Spoke.com attempts to shed it's evil image

While one business networking tool attempts to rid itself of a reputation for spam, another tries to make us think that they are not going to collect or sell our private information. Last year, we alerted the unwary (also below) of Spoke's practice of using your Outlook Contacts to create a database of people they could then sell to others. Spoke cried foul! Now, one year later, they have sent out a follow up email saying that they no longer require the use of their data collecting toolbar. Does that mean that they are no longer evil? We don't know about that, but we do rather hope that our warnings to people were not without effect. In this updated email, we couldn't help noticing that one year later, they are still selling the same 36 million contacts in 900,000 companies that they had for sale last year at this time.

Phil, give Spoke another try!

We noticed it’s been a while since you registered for Spoke’s business network, and you haven’t been using it. We wanted to let you know that Spoke membership is still free, and you no longer need to install our Microsoft Outlook toolbar to discover and access people in Spoke’s open network of 36 million people.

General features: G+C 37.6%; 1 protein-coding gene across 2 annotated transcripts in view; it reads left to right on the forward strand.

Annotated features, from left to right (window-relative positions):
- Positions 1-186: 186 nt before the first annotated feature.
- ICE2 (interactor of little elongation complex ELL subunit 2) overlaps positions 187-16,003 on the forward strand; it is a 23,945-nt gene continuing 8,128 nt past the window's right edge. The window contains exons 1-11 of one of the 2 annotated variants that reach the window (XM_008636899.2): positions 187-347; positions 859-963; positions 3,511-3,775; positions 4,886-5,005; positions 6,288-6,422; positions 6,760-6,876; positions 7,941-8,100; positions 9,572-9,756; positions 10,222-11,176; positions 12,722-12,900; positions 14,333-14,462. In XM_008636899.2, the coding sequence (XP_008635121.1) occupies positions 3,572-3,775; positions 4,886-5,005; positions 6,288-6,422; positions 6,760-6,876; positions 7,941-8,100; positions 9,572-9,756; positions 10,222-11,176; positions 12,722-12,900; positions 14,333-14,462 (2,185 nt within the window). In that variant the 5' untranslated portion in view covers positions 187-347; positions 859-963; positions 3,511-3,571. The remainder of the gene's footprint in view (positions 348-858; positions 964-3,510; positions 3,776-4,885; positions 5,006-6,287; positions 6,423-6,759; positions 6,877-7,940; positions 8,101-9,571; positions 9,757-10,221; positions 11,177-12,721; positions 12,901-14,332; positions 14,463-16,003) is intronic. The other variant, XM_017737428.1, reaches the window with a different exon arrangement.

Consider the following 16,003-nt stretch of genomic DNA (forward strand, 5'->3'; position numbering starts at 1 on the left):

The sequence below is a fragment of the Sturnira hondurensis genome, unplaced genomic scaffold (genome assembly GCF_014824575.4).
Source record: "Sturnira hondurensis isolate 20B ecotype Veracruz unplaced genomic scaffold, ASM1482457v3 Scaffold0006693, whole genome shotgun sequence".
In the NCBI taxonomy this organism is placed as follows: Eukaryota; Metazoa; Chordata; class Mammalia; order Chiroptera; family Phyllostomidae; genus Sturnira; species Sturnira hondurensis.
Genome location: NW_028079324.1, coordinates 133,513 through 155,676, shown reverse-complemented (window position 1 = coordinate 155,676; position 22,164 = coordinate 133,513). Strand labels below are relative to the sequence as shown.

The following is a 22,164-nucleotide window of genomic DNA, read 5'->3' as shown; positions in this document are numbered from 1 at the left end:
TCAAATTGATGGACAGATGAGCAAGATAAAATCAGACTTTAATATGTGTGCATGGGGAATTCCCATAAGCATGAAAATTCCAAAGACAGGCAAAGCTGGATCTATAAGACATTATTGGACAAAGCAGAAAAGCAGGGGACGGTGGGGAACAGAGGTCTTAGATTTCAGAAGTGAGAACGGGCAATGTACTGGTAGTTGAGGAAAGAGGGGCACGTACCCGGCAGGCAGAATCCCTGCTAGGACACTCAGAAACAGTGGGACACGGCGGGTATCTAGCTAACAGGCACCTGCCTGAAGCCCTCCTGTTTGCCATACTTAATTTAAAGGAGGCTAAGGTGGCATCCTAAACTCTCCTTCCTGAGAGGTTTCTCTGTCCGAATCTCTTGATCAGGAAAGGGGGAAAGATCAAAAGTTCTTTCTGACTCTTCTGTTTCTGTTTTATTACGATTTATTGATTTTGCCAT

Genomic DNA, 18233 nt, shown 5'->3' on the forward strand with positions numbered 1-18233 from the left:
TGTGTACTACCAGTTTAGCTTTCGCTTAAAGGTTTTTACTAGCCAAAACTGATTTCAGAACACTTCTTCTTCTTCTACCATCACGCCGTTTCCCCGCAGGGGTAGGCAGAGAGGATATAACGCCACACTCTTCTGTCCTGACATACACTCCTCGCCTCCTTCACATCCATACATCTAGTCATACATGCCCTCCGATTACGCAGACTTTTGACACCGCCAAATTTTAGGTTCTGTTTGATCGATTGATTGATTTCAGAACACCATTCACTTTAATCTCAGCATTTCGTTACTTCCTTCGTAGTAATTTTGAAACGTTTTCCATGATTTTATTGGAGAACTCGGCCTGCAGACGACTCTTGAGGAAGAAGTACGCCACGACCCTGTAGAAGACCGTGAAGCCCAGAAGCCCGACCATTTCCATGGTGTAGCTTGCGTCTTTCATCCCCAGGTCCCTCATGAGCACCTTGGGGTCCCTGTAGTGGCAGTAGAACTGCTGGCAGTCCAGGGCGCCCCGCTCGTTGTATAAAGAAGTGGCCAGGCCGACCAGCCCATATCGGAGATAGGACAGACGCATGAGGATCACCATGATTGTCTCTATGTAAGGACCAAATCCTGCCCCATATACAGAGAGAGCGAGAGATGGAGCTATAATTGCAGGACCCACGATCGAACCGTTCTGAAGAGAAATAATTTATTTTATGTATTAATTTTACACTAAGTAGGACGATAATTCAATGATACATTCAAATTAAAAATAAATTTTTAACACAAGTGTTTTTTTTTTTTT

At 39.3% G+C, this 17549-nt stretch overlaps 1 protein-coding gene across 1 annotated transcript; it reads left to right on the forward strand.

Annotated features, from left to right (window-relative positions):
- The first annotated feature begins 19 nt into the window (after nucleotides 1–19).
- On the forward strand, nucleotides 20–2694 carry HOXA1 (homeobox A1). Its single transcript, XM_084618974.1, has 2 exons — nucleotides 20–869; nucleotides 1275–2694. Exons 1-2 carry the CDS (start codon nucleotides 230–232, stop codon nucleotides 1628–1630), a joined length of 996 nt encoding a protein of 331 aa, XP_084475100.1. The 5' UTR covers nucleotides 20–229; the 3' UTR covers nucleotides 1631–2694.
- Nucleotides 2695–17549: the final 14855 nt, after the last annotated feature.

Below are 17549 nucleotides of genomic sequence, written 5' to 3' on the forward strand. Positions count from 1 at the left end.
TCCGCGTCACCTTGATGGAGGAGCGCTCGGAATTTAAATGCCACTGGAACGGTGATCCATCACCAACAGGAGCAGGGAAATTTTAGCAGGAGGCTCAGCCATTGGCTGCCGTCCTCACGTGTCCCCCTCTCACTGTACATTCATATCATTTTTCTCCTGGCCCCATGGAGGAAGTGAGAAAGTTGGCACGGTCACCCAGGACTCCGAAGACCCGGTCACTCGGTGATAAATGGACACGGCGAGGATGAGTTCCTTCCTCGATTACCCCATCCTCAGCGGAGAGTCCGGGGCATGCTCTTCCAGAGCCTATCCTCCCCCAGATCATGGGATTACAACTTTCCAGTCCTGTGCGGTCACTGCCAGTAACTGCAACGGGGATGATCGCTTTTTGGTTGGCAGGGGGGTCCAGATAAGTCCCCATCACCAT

We know that some people were unable to take advantage of our free level of service in the past because it required Microsoft Outlook for Windows. If you were one of the people in that situation, we hope this change in our service will encourage you to give Spoke another try.

To make revisiting Spoke simple and easy for you, we’ve automatically enabled your membership using your existing username (xxx) and the password you chose during registration. Click here [link deleted] to come back and give us a look!

Best Regards,

Frank Vaculin
President & CEO
Spoke Software

Has anyone had any luck getting their information removed from Spoke.com? We've had a number of people say that they tried, but not one has mentioned that they succeeded.

About Phil Yanov

Phil Yanov is a Technologist, Columnist and Public Radio Commentator.

He is the founder of Tech After Five as well as the founder and President of the GSA Technology Council and the IT Leadership Council.

His personal technology column appears in Greenville Business Magazine and the Columbia Business Journal.

He co-hosts the Your Day technology shows heard on NPR radio stations across South Carolina and is a frequent contributor to technology stories appearing on radio and television.